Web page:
Gomes in the Archives and in the Public Consciousness

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by Chris Batterman 19C, Music
Halle/Fox Center Global Research Fellow

When I arrived in Brazil to do the archival portion of my thesis research, I thought I knew more or less of what to expect. Before travelling, I had studied much of the scholarship that had already been written on Brazilian composer Antônio Carlos Gomes, the subject of my study. I had familiarized myself with his biography, his political views, and his music. Because my thesis looks at the racial and ideological implications of the composer’s operas, my time in Brazil was to be spent combing through the composer’s numerous correspondences with his elite contemporaries, looking for any mentions of race and politics. Of course, there were plenty. I came across numerous correspondences with prominent Brazilian abolitionists, as well as letters in which he discussed political matters with his friends and family. These finds came as no surprise to me—Gomes’ political involvement has been written about before, so I expected to learn more about it through my study of his correspondences. What I did not expect, however, was the place that Gomes holds in the Brazilian public conscious, one that celebrates an image of the composer that is seemingly at odds with the Gomes I encountered in the archives.

When I arrived in Campinas, São Paulo, I took a walk through the downtown area (Centro) on my first day to familiarize myself with the area. I was immediately stunned by a huge stature of the composer in the center plaza, and subsequently surprised by his tomb, a large mausoleum-like structure that sits firmly in the middle of the city. Monuments like these can be found in other major Brazilian cities, such as São Paulo and Rio de Janeiro. All of them praise the “grande maestro” (great composer) that was Carlos Gomes, claiming him and his success abroad as a victory for all of Brazil. This celebration of Gomes was echoed by the Brazilians I talked to, many of whom spoke highly of the composer and his importance to Brazilian art. Naturally, I began to wonder. How could the composer, who in his letters and correspondences spoke so negatively of the Brazilian Republic (founded in 1889) and died with a deep disdain towards Brazil (he described it as having dealt him “great injustices”), become such a national symbol for modern day Brazilians? The opening of his seminal opera Il Guarany, for example, is the opening song of the daily government radio station.

As I continued my research in the Brazilian archives, digitizing his correspondences and original musical manuscripts, I kept encountering people who saw Gomes as a national hero of sorts, even though Gomes longed for nothing for than to be a “European” opera composer (his pieces were composed for Milanese premieres). In considering these current perceptions of the composer, I began to examine the early historiography of the composer and his music. Early musicologists wrote about Gomes as the progenitor of Brazilian art music. They positioned him as first in a long line of Brazilian composers that would write in a nationalist style. What is peculiar about this, however, is that Gomes’ musical style could hardly be considered national—passages from his pieces sound like they could be lifted directly from Verdi or Rossini operas. What was clear to me was the immense hagiography that went into the construction of Gomes’ image in the Brazilian public consciousness. Early scholars (and even some today) glossed over Gomes’ political leanings, categorizing him as unequivocally “apolitical.” In these portrayals of Gomes, he was lionized into the pantheon of Brazilian composers and rendered as a national symbol.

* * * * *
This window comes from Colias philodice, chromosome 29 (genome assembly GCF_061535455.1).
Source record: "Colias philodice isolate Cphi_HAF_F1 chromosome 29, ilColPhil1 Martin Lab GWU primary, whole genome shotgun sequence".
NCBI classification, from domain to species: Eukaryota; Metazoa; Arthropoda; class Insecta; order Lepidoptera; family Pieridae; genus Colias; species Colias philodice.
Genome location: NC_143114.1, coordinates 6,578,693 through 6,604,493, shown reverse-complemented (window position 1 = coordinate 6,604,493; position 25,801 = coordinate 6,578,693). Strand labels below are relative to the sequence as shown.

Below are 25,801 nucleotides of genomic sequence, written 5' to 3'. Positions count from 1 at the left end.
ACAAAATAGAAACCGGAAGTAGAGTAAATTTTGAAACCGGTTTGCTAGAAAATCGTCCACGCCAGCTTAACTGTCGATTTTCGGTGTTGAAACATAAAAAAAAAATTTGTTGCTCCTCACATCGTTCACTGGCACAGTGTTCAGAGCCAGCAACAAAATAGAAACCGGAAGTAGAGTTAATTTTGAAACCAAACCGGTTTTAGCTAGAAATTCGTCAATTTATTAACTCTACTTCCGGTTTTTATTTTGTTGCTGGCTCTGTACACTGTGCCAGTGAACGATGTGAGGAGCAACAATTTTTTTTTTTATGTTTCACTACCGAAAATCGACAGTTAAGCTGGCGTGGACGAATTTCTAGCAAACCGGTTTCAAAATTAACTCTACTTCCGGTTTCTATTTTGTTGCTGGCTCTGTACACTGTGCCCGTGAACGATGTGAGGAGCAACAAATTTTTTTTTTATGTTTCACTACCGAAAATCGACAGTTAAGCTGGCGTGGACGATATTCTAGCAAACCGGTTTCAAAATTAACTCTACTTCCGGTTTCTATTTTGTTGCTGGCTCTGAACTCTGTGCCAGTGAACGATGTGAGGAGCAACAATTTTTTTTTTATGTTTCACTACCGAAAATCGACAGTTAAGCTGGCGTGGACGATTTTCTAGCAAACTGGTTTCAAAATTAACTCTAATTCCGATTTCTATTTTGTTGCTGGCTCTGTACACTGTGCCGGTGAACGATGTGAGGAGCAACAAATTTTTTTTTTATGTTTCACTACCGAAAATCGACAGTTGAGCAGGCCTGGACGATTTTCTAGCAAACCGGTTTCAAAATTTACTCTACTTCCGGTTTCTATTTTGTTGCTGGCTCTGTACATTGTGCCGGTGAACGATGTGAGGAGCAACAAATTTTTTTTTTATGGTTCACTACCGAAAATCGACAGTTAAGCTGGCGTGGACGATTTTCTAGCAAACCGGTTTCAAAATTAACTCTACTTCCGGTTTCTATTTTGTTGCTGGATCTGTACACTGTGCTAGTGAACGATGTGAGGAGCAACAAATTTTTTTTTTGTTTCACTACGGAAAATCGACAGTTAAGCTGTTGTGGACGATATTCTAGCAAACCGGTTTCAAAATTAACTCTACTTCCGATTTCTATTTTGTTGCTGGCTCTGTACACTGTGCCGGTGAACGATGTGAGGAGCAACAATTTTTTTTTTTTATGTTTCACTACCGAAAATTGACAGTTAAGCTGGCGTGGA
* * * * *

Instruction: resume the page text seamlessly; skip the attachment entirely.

My thesis, which looks at the Brazilian composer through a more critical lens, joins the recent wave of Gomes scholarship that pushes back against hagiography that early historiography engaged in. Instead, my thesis considers the composer’s operas in a deeply political light, examining his engagement with racial and national ideologies and his constructed image(s) of Brazil and of “Brazilianness.” I argue that the “apolitical” characterizations of Gomes made by early scholarship, that which projected him into the national public consciousness, do not allow for a holistic consideration of the composer’s place in Brazilian history. Instead, I present a reading of Gomes in which his art and politics are inextricably linked. Broadly, this could be said for all music. Music goes beyond its sounding space and has very real, humanistic implications, for both the artist and the listener. I am just using Gomes as a case study to make this point.

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